Light Delivers Hydrogen from Nonphotosynthetic Microorganisms

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LISBON, Portugal, March 29, 2021 — A team in Portugal has introduced a method for the sustainable conversion of solar energy into hydrogen, relying on biohybrid systems — combinations of nonphotosynthetic materials, bacteria, and semiconductor nanoparticles. The ability of those bacteria to produce high levels of hydrogen, paired with the cadmium sulfide nanoparticles’ efficiency in capturing light, initiated a direct energy transfer that the researchers said demonstrated a replicable and sustainable fuel-generation process.

Many existing methods for the production of hydrogen are based on renewable energy, necessitating the continuous development of new and improved renewal options. Obstacles include high-cost materials and elements, as well as the environmental consequences of methods using rare metal catalysts.

In the research, Inês Cardoso Pereira, head of the Bacterial Energy Metabolism Lab at Instituto de Tecnologia Química e Biológica António Xavier (ITQB NOVA), a scientific research and advanced training institute of Universidade NOVA de Lisboa, and colleagues investigated light-driven, biohybrid hydrogen production based on multiple bacteria. While all the biohybrids in the work successfully generated hydrogen, one, made from a bacterium found in soils, demonstrated the highest degree of activity. The bacterium, Desulfovibrio desulfuricans, contains high levels of hydrogenases, which are the enzymes involved in the production of hydrogen.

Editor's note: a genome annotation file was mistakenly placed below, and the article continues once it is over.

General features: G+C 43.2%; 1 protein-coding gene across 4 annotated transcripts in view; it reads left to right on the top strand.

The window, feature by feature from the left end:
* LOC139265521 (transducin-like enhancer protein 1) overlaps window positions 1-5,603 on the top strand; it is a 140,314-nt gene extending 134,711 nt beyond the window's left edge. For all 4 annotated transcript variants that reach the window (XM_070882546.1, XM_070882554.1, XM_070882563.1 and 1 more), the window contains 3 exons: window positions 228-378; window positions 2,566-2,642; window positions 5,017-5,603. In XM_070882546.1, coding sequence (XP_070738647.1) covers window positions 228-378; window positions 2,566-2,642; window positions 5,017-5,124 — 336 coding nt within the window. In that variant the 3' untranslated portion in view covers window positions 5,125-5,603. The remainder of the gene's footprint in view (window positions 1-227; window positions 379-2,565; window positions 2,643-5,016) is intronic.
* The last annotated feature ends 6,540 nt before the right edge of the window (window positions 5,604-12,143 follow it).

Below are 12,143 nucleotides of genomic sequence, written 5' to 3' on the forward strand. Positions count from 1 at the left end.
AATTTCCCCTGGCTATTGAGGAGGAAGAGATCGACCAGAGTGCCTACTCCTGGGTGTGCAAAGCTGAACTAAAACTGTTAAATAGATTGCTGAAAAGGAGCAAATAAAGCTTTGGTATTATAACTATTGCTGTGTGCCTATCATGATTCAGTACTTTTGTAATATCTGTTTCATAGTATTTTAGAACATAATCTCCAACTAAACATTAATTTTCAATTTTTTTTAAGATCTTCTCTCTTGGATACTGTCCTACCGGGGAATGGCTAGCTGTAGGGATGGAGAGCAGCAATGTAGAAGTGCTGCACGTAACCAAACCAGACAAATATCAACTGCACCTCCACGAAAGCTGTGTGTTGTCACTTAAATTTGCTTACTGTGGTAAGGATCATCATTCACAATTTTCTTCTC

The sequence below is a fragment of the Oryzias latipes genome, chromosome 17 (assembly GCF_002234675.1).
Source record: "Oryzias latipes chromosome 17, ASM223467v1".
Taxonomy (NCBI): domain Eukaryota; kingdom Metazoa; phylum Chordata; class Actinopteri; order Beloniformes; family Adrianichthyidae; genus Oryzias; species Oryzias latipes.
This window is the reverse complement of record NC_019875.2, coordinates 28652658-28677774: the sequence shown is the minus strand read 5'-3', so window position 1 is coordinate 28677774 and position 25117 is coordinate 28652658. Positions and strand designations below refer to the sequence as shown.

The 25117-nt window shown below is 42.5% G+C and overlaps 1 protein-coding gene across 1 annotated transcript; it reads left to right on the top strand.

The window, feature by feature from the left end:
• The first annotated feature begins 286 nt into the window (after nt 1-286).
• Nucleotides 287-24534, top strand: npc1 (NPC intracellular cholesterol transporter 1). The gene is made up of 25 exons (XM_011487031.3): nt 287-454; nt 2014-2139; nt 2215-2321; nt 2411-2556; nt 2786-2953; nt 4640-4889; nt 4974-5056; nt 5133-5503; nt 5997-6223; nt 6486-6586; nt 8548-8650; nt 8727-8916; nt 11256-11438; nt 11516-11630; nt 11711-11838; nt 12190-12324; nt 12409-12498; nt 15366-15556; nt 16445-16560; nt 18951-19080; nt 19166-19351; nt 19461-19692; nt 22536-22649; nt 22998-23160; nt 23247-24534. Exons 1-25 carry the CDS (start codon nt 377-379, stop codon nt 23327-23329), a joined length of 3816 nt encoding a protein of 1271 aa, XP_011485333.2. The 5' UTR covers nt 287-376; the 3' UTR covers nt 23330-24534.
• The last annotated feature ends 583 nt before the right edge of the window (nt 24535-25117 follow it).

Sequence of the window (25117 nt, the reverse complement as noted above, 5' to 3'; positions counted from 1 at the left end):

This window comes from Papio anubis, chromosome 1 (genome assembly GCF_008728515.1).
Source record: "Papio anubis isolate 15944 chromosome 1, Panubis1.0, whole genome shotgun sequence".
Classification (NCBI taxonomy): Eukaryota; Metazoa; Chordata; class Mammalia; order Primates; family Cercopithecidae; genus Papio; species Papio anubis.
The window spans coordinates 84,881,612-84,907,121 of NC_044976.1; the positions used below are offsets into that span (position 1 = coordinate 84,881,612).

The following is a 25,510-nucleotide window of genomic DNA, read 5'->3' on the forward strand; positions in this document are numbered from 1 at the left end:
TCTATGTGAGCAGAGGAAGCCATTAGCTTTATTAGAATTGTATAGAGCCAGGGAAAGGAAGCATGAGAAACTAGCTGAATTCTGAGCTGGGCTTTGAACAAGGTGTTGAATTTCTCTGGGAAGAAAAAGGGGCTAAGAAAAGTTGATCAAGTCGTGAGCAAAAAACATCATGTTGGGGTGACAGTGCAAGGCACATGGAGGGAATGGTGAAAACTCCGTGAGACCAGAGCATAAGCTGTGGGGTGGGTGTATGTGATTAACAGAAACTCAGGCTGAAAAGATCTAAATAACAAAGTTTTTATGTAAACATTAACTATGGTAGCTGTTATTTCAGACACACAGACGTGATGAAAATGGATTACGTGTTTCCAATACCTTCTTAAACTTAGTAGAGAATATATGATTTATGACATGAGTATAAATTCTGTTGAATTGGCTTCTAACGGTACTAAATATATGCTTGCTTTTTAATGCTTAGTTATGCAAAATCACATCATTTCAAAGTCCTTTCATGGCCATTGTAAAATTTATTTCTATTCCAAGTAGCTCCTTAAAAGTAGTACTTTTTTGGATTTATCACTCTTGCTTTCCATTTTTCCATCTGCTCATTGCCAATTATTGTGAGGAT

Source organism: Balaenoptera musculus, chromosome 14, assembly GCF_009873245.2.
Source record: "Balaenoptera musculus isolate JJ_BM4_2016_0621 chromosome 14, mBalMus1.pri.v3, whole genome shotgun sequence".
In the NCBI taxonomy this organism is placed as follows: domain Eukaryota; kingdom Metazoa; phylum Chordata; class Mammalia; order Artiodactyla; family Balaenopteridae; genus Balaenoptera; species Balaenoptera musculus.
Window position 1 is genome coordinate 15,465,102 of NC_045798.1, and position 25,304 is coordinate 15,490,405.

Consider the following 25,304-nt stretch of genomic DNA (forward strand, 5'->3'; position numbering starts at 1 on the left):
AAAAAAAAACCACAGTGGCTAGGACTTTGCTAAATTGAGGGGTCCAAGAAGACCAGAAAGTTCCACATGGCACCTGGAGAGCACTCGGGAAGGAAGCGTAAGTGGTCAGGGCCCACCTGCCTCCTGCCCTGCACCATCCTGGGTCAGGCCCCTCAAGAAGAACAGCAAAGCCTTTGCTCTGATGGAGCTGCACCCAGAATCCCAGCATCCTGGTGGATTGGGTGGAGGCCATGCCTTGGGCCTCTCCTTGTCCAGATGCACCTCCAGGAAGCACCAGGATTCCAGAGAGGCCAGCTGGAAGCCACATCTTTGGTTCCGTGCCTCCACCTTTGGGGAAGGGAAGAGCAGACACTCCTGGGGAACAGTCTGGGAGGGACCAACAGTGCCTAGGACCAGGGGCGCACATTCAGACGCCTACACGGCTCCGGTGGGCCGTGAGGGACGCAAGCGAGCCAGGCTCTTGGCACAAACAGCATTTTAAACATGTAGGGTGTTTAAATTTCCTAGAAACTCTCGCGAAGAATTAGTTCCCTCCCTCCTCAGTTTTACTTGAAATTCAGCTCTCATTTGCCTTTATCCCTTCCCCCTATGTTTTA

Those enzymes are also efficient in producing self-producing nanoparticles of extracellular sulfide. The nanoparticles can capture light, allowing the bacterium to produce quantities of hydrogen.

The researchers showed the effectiveness of the process even without the addition of expensive and toxic mediators. The mechanism was also stable.

As biohybrid-based research continues, Pereira said, so too will the value of pairing the high catalytic efficiency of certain biological systems with synthetic materials that show effectiveness in capturing solar and/or electrical energies. The recently developed system is a strong candidate for the development of a bioreactor prototype, said Mónica Martins, an ITQB NOVA researcher.

In additional work aimed at sustainable decarbonization techniques, the team is currently studying the possibility of using biohybrid systems for carbon dioxide reduction to compounds.

This work was supported by Fundação para a Ciência e a Tecnologia (FCT) and R&D units MOSTMICRO-ITQB and GREEN-IT Bioresources for Sustainability.

The research was published in Angewandte Chemie International Edition (

Published: March 2021
An SI prefix meaning one billionth (10-9). Nano can also be used to indicate the study of atoms, molecules and other structures and particles on the nanometer scale. Nano-optics (also referred to as nanophotonics), for example, is the study of how light and light-matter interactions behave on the nanometer scale. See nanophotonics.
Research & TechnologyeducationEuropeBiophotonicssolarhydrogenhydrogen productionphotocatalytic hydrogen production systemsolar hydrogen productionsemiconductor nanoparticlesfuel generationrenewable energyenvironmentalPortugalbiohybrid solar cellsbiohybridnanobioreactor

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